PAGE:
ADDIS ABABA, ETHIOPIA — An Ethiopian court has revoked the adoption of a girl by a family in the Netherlands. This is the first time a foreign adoption has been revoked in Ethiopia’s long history of overseas adoption.
February 11, 2013
Betty Lub is a 14-year-old Ethiopian girl that was adopted at the age of seven by a Dutch family that abused her. She stayed with them for two years, but still carries their last name because of legal procedures.
Betty got the adoption revoked through an Ethiopian court. Her lawyer, Mulemebet Tilahua, said Betty now wants to change her name to Betty Demoze, her Ethiopian last name.
“Revocation of the adoption contract will have an effect on Betty and in a way she will be reinstated to her family of origins. And the other thing is, she will not be forced to be called after the adoptive parents who abused her in their home for a long time,” said Tilahua.
The documents in Betty’s adoption file were falsified and were full of errors. They gave the wrong age, and wrongly stated that Betty’s parents had died. After a failed criminal case two years ago against those involved with providing the papers, the 14-year-old started a civil case.
Betty said that getting her adoption revoked in Ethiopia is only the first step of her journey.
“I want to try in Holland to also revoke my adoption and then we will see,” she said.
Almost 4,500 children were adopted from Ethiopia in 2010, with about half of them going to American families. Because a growing number of adoption cases from Ethiopia appear to have irregularities, the legal process has been under investigation in Ethiopia and other countries.
Arun Dohle investigated the files of Ethiopian children going to the Netherlands for the Against Child Trafficking NGO. He said Betty’s case is just the tip of the iceberg.
“We found that the adoption process is riddled by fraud and other clear-cut criminal activities. But most important, the demand-driven inter-country adoption process is breaking up families who could be helped in building up their lives with a fraction of the money involved in inter-country adoption,” said Dohle.
Adoptions are big business in development countries, with Western parents usually paying more than $20,000 for a child. Ethiopia’s adoption business grew rapidly after several countries in the world, such as Romania and Vietnam, stopped allowing overseas adoptions because of legal irregularities and corruption.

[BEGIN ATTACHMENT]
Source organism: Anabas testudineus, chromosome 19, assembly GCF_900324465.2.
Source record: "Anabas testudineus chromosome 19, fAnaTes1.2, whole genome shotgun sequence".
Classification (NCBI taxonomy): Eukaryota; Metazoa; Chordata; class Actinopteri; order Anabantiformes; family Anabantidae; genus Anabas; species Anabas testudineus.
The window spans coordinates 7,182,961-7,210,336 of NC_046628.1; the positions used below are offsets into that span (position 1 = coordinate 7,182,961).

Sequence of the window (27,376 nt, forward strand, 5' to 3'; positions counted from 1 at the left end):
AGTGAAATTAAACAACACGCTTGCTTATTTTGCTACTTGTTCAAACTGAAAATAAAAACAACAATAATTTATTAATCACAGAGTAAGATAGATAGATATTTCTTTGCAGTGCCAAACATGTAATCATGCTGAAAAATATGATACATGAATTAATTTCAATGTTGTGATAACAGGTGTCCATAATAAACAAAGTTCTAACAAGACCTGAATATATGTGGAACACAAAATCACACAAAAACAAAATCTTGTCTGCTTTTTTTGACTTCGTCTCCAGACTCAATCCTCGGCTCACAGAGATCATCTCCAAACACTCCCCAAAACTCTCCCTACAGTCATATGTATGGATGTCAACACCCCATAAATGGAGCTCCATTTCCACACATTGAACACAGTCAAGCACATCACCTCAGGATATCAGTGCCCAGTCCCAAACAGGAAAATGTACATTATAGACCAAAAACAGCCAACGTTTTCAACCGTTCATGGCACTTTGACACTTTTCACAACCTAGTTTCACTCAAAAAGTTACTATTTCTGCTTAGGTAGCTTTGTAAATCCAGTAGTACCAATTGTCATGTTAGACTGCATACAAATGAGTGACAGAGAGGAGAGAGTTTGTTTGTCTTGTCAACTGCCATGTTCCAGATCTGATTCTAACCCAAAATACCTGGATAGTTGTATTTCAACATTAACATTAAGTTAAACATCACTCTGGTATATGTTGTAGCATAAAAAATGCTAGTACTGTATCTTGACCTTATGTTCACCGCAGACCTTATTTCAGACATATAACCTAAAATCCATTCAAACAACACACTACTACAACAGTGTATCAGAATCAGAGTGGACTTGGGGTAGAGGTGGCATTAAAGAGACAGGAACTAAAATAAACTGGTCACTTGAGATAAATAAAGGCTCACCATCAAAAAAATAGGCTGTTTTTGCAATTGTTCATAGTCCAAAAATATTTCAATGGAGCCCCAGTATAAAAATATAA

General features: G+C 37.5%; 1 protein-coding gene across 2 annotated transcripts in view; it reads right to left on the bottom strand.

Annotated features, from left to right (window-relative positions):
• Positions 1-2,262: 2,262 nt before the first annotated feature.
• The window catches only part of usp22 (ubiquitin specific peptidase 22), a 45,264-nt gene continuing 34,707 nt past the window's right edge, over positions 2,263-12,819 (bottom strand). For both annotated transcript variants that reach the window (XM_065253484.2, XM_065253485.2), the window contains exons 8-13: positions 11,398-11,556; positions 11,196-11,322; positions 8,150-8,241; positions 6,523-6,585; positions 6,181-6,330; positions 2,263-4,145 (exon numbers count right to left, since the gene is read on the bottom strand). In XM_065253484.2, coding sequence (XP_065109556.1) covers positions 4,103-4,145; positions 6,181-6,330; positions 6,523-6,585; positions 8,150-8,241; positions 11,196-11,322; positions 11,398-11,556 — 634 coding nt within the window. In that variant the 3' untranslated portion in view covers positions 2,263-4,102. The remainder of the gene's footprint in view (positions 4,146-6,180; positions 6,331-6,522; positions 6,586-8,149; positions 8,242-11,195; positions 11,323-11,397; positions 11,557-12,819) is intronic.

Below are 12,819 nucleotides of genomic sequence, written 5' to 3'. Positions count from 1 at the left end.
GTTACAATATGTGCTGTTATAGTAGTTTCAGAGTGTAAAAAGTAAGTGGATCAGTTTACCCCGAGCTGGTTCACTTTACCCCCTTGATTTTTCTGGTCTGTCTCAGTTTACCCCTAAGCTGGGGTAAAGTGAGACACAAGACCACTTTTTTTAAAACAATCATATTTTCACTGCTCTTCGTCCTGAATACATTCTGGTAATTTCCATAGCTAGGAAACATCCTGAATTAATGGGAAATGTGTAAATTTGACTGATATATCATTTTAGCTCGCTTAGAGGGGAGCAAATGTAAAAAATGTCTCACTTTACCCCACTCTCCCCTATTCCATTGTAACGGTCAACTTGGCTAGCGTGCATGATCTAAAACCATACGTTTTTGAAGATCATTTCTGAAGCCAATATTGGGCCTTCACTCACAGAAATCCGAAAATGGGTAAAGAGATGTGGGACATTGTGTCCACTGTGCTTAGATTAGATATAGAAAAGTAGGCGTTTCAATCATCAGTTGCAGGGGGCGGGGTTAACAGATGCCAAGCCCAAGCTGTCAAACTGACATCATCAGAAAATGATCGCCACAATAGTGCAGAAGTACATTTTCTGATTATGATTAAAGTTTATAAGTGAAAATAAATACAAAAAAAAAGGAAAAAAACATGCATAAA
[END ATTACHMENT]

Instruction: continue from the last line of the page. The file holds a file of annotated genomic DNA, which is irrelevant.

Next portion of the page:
Dohle believes that the inter-country adoption process is systematically misleading parents.
“Most of the Ethiopian and African parents in general, do not understand the Western concept of adoption, which completely severs all ties with the child. The child gets a new birth certificate a new identity, and all ties are completely severed, there is no such thing as international foster care,” said Dohle.
Preying on parents
Many parents are not told they are losing their child, they are promised financial support and are made to believe their child will receive a better education somewhere else and will return home soon.
Lawyer Mulemebet said parents in developing countries are an easy target for adoption agencies.
“Most of the time they are not aware of their legal rights and they are not in a position, especially in a financial position, to claim their rights and to ensure the best interests of their children,” said Mulemebet.
Betty was adopted through the Dutch adoption agency Wereldkinderen. It is accused of fraud and criminal activities in research done by the Against Child Trafficking group. Wereldkinderen chose not to comment on the first revoked adoption case.
Betty hopes her actions will inspire other adoptees.
“I hope that it will have impact on other children to do the same thing that I have done,” she said.
The Ethiopian Ministry of Women’s, Children’s and Youth Affairs decided in 2011 to cut adoptions by 90 percent because of fraud during the adoption processes.